Technology can help people with cognitive disabilities to better understand and enjoy literature. To this end, Anabel Martín Peñalver, a graduate student at UPM working under the supervision and coordination of Dr. Mari Carmen Suárez-Figueroa, has developed a proof of concept called Suggesting micro-Poems in E2R (SUPER). SUPER draws on several Artificial Intelligent (AI) techniques, such as semantic representation of knowledge (based on ontologies), pattern matching, rules, and natural language processing.

SUPER suggests an adaptation of the original micro-poem, written in English or Spanish, without interfering, as much as possible, with the initial message. To do so, SUPER analyzes a micro-poem according to a subset of guidelines developed from the E2R Methodology (see Figure 1). The analysis determines whether the text adheres to the E2R recommendations, discussed above.

SUPER Infographic
Figure 1.

If the poem contains linguistic elements E2R methodology recommends avoiding, SUPER modifies the text by substituting those elements with more appropriate linguistic units that follow the E2R guidelines, resulting in an E2R-adapted micro-poem (see Figure 2). SUPER also calculates the readability index for both the original micro-poems and the adapted ones.

SUPER demo
Figure 2.


This project has allowed us to explore ways of assisting people with cognitive impairments to understand and enjoy micro-poems, and thus improve their leisure time. However, we are conscious that more work is still needed. Current and future research will focus on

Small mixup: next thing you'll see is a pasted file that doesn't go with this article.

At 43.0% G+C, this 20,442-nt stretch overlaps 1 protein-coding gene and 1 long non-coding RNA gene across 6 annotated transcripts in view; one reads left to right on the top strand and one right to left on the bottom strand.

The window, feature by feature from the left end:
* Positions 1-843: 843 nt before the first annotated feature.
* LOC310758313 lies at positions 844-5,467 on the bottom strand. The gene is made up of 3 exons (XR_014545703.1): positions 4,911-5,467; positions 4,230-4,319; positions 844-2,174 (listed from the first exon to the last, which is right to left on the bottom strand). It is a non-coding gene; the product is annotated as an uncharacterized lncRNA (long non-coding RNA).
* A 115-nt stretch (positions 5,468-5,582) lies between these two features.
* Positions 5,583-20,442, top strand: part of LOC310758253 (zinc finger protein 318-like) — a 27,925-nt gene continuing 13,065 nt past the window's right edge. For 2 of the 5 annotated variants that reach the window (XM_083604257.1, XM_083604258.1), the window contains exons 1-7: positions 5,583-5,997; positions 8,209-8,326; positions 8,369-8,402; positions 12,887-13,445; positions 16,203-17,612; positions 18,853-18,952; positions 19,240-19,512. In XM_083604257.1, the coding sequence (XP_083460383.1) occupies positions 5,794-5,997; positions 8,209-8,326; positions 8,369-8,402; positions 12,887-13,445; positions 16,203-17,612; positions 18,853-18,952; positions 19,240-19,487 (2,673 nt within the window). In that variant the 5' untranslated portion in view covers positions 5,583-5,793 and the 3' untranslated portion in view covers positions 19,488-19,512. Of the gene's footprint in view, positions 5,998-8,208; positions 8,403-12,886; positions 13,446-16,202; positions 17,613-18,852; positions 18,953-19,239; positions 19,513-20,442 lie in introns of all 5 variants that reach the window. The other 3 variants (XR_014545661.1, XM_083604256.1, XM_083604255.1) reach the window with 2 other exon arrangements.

1. identifying conventional and explicit metaphors in micro-poems in an automatic fashion and
  2. performing experiments that involve people with learning disabilities reading and analyzing the different results obtained via SUPER.

Finally, while we anticipate SUPER having a great impact on the number of the adapted poetic texts for people with cognitive disabilities, we also recognize that it could prove useful for second language learners, who are gaining proficiency in their second language and would benefit from reading simplified adaptations of short poems.

Read more about the 'In Code Blood' project here>>

About the authors

Dr. Mari Carmen Suárez-Figueroa (@MCarmenSuarezF) is a lecturer at Universidad Politécnica de Madrid (UPM)and a researcher at Ontology Engineering Group (OEG).

Dr. Paula Pérez-Sobrino joined the Universidad de La Rioja as a lecturer in September 2019. Previously, she was a lecturer at Universidad Politécnica de Madrid and a researcher at OEG.


[1] Inclusion Europe: Information for All. European standards for making information easy to read and understand (2009).

[2] Norma UNE 153101:2018 EX Lectura Fácil. Pautas y recomendaciones para la elaboración de documentos (2018).